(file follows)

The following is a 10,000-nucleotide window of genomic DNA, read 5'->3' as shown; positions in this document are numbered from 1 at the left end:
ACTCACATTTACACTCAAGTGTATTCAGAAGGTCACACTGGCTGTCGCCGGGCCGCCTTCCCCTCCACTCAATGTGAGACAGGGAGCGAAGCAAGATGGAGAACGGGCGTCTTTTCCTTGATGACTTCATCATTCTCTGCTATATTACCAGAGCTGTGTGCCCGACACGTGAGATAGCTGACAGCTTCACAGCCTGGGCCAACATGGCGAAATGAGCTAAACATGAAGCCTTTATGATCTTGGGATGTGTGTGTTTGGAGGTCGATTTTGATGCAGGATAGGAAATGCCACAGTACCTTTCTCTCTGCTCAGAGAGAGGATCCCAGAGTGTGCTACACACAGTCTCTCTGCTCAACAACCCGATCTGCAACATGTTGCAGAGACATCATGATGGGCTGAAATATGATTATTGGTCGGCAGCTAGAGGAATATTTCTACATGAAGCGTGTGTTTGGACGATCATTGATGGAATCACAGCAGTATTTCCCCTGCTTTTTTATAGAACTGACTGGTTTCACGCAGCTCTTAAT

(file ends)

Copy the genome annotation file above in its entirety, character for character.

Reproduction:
The following is a 10,000-nucleotide window of genomic DNA, read 5'->3' as shown; positions in this document are numbered from 1 at the left end:
ACTCACATTTACACTCAAGTGTATTCAGAAGGTCACACTGGCTGTCGCCGGGCCGCCTTCCCCTCCACTCAATGTGAGACAGGGAGCGAAGCAAGATGGAGAACGGGCGTCTTTTCCTTGATGACTTCATCATTCTCTGCTATATTACCAGAGCTGTGTGCCCGACACGTGAGATAGCTGACAGCTTCACAGCCTGGGCCAACATGGCGAAATGAGCTAAACATGAAGCCTTTATGATCTTGGGATGTGTGTGTTTGGAGGTCGATTTTGATGCAGGATAGGAAATGCCACAGTACCTTTCTCTCTGCTCAGAGAGAGGATCCCAGAGTGTGCTACACACAGTCTCTCTGCTCAACAACCCGATCTGCAACATGTTGCAGAGACATCATGATGGGCTGAAATATGATTATTGGTCGGCAGCTAGAGGAATATTTCTACATGAAGCGTGTGTTTGGACGATCATTGATGGAATCACAGCAGTATTTCCCCTGCTTTTTTATAGAACTGACTGGTTTCACGCAGCTCTTAAT